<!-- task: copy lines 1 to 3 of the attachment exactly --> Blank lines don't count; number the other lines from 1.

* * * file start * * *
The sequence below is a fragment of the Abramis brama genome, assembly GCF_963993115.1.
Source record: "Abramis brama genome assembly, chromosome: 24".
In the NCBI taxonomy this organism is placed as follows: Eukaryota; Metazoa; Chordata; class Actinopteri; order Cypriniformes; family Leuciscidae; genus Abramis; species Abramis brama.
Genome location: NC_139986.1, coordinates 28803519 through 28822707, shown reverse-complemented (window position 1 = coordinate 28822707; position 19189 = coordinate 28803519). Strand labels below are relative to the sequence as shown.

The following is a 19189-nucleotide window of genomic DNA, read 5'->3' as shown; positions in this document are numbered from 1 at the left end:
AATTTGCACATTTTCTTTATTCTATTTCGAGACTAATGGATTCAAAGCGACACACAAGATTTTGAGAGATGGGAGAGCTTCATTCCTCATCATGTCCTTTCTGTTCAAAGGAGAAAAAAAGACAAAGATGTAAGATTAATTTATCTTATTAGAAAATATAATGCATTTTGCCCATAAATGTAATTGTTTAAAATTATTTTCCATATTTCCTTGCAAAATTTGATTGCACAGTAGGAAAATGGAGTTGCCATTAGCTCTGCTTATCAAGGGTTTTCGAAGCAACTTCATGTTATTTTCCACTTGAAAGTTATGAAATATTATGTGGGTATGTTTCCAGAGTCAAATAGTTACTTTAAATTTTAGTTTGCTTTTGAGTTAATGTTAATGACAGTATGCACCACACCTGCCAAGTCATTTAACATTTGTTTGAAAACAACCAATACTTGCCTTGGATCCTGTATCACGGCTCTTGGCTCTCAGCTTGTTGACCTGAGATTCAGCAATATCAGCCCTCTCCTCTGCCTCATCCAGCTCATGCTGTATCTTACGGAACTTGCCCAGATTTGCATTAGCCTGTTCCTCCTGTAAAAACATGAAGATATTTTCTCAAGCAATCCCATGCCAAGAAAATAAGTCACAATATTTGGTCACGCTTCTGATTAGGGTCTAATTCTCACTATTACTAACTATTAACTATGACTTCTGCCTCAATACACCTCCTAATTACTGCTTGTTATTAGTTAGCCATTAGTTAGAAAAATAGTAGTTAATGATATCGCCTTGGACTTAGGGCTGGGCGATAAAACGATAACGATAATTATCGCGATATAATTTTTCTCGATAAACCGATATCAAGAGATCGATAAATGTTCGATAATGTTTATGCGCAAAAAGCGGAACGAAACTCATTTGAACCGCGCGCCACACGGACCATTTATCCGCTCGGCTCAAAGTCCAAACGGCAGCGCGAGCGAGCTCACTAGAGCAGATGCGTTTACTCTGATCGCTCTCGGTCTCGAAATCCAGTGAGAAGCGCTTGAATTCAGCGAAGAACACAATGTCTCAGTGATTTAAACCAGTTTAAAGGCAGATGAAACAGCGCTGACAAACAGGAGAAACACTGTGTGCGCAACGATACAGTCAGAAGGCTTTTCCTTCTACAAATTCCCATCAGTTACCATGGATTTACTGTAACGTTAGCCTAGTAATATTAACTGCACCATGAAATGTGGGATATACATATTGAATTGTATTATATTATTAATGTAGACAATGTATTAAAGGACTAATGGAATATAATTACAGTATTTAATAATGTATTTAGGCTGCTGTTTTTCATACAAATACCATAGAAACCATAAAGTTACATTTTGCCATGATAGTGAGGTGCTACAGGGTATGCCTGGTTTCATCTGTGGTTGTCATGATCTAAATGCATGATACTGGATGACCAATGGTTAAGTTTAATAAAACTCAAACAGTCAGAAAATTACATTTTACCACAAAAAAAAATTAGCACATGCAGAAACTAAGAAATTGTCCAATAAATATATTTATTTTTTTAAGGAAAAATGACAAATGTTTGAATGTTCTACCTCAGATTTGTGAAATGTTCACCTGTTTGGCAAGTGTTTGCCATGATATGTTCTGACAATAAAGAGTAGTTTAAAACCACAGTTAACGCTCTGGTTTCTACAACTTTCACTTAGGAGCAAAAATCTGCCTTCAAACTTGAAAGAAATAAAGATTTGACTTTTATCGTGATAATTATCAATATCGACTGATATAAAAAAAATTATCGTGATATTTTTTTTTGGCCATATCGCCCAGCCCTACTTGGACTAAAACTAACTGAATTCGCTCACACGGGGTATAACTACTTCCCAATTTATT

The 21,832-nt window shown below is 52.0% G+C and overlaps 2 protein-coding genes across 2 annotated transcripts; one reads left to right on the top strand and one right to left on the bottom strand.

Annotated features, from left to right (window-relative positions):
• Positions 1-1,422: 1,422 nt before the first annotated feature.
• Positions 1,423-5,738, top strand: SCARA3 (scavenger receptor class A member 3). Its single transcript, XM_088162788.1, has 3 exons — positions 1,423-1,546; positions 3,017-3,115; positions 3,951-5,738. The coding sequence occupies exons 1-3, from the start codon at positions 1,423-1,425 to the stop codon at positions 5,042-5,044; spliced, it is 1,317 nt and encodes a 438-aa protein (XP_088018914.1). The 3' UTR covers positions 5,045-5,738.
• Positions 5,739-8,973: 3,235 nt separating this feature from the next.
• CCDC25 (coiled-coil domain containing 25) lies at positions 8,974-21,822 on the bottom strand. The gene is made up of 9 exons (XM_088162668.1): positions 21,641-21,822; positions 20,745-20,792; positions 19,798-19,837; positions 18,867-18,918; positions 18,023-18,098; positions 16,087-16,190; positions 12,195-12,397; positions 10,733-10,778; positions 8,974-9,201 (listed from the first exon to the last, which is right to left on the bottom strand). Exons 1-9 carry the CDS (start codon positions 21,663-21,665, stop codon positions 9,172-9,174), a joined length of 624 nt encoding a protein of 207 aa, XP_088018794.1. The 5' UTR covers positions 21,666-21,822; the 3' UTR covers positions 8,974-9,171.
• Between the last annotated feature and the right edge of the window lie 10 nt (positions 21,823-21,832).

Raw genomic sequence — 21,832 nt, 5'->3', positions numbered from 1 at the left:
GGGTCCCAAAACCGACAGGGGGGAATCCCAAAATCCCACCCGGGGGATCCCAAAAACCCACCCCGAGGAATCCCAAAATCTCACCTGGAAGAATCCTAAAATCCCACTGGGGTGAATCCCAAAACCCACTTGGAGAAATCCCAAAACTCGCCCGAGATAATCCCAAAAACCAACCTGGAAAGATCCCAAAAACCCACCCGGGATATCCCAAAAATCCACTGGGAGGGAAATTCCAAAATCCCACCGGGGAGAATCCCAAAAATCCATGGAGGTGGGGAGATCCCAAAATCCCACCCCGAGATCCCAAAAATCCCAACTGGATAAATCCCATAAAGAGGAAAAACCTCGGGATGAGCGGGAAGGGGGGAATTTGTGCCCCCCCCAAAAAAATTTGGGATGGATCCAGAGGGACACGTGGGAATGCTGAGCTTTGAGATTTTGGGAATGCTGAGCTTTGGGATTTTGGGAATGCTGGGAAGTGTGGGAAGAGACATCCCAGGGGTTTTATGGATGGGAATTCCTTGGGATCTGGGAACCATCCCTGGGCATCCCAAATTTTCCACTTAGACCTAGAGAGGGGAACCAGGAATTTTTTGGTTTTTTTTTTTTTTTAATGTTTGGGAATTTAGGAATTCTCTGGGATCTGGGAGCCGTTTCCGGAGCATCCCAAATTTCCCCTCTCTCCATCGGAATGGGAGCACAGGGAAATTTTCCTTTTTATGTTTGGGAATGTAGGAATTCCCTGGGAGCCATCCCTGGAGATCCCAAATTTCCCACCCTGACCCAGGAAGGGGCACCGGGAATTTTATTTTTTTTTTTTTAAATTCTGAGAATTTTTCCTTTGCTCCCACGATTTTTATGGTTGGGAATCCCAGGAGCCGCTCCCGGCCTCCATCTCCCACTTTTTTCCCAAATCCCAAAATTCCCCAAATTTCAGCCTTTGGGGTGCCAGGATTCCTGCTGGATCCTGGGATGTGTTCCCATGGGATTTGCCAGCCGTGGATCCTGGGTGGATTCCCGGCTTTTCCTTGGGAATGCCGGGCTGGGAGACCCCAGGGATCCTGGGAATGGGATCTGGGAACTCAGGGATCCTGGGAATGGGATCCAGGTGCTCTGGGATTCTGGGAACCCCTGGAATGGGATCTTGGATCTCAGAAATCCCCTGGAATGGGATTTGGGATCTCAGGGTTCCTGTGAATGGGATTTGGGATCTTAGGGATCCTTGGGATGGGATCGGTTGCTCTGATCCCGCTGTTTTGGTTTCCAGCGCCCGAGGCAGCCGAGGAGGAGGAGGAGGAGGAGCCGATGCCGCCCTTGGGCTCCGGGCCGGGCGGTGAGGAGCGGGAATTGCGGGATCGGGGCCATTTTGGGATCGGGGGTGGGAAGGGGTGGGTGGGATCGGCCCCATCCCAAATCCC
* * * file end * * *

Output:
The sequence below is a fragment of the Abramis brama genome, assembly GCF_963993115.1.
Source record: "Abramis brama genome assembly, chromosome: 24".
In the NCBI taxonomy this organism is placed as follows: Eukaryota; Metazoa; Chordata; class Actinopteri; order Cypriniformes; family Leuciscidae; genus Abramis; species Abramis brama.